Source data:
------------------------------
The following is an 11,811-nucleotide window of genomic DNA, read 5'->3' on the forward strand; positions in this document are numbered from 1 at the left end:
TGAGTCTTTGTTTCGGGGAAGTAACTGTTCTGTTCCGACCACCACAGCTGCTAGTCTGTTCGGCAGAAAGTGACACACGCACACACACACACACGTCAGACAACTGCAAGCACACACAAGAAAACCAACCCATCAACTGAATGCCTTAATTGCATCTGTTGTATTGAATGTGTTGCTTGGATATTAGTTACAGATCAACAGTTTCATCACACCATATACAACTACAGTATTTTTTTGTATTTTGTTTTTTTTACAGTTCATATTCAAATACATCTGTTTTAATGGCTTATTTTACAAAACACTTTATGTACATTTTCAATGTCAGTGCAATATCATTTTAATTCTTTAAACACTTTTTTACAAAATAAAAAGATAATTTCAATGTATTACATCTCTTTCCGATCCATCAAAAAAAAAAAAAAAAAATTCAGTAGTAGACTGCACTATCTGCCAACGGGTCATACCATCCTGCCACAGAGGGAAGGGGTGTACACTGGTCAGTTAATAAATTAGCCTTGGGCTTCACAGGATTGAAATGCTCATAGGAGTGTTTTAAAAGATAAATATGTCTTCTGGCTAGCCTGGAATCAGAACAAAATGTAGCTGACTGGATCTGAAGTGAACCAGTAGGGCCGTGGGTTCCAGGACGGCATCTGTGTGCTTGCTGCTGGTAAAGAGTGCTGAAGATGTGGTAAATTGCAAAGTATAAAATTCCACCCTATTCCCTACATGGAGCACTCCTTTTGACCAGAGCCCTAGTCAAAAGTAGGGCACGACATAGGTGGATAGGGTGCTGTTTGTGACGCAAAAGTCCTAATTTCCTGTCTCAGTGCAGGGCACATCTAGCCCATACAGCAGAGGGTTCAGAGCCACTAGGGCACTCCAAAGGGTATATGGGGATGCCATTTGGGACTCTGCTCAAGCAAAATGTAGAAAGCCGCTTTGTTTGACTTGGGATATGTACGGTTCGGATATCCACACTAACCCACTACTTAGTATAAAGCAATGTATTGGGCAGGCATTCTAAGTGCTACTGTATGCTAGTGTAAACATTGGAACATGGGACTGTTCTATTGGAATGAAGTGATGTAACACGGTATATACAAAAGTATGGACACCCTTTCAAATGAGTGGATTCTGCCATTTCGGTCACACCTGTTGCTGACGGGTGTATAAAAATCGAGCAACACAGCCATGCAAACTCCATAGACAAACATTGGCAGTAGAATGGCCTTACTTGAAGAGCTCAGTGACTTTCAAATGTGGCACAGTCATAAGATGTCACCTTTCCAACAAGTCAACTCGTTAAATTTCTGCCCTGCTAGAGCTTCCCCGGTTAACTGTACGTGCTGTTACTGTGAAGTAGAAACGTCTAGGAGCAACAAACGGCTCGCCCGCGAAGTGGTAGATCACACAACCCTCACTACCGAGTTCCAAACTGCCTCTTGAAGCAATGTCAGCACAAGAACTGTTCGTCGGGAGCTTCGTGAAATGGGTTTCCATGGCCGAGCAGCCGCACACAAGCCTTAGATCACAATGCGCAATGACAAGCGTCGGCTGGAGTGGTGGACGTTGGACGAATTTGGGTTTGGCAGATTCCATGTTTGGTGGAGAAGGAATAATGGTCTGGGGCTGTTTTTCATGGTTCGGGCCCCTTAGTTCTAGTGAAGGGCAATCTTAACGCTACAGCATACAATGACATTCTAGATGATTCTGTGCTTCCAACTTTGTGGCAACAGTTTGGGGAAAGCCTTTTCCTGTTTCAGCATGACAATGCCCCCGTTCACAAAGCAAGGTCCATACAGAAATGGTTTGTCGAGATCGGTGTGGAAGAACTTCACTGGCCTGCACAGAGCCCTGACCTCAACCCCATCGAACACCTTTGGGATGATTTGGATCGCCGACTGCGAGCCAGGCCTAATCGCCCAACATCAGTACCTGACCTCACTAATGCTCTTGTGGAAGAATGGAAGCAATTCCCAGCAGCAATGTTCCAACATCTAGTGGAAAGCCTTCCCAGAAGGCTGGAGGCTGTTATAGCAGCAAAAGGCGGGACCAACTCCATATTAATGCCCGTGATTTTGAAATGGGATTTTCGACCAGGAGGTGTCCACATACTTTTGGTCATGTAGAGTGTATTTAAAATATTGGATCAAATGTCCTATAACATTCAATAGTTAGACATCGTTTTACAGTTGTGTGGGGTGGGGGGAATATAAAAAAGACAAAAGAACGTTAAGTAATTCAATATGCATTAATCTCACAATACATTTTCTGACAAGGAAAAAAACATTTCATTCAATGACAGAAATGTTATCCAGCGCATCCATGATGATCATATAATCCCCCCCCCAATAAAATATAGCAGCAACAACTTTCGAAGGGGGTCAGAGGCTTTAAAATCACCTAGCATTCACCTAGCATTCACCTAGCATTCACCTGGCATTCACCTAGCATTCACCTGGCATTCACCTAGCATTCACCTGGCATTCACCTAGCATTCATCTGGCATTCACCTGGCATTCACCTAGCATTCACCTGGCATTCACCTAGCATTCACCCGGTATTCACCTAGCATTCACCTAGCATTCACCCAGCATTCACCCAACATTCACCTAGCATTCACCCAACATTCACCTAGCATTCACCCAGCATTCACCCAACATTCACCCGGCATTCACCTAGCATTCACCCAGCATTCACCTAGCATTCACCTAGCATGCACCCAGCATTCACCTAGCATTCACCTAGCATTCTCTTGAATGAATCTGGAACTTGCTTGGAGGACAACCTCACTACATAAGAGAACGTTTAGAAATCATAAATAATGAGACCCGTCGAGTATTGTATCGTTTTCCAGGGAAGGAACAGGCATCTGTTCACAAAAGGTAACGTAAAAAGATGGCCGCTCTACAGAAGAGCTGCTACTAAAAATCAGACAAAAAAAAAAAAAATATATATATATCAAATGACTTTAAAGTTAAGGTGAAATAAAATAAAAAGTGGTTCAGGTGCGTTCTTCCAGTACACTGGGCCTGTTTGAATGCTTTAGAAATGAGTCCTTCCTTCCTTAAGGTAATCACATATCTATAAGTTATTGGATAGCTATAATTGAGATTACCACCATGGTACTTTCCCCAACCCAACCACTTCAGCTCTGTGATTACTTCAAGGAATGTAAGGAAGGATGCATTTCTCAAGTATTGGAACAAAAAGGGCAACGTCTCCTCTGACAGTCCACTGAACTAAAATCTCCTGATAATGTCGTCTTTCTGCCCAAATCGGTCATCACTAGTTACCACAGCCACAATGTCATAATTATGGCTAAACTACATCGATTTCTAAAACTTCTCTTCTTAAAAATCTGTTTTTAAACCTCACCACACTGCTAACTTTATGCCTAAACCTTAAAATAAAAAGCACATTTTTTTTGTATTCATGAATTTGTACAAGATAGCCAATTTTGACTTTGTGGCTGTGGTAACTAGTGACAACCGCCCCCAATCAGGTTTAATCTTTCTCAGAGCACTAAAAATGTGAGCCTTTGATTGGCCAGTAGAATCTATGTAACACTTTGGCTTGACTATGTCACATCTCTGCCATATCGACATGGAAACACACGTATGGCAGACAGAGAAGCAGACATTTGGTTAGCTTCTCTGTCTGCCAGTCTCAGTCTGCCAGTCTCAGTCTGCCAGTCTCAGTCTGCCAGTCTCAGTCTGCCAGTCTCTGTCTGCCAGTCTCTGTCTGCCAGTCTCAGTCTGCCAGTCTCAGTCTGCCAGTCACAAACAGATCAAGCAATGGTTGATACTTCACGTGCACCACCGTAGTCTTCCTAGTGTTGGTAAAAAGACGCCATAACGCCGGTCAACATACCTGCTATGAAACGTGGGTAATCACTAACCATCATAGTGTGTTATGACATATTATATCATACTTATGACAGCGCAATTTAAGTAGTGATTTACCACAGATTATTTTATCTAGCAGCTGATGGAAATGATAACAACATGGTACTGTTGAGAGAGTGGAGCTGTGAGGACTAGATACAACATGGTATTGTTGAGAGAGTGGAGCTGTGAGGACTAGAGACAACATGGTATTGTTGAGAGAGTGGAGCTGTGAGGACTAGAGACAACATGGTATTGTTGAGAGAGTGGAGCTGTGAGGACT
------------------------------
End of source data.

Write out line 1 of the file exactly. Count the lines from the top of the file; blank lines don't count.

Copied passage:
The following is an 11,811-nucleotide window of genomic DNA, read 5'->3' on the forward strand; positions in this document are numbered from 1 at the left end: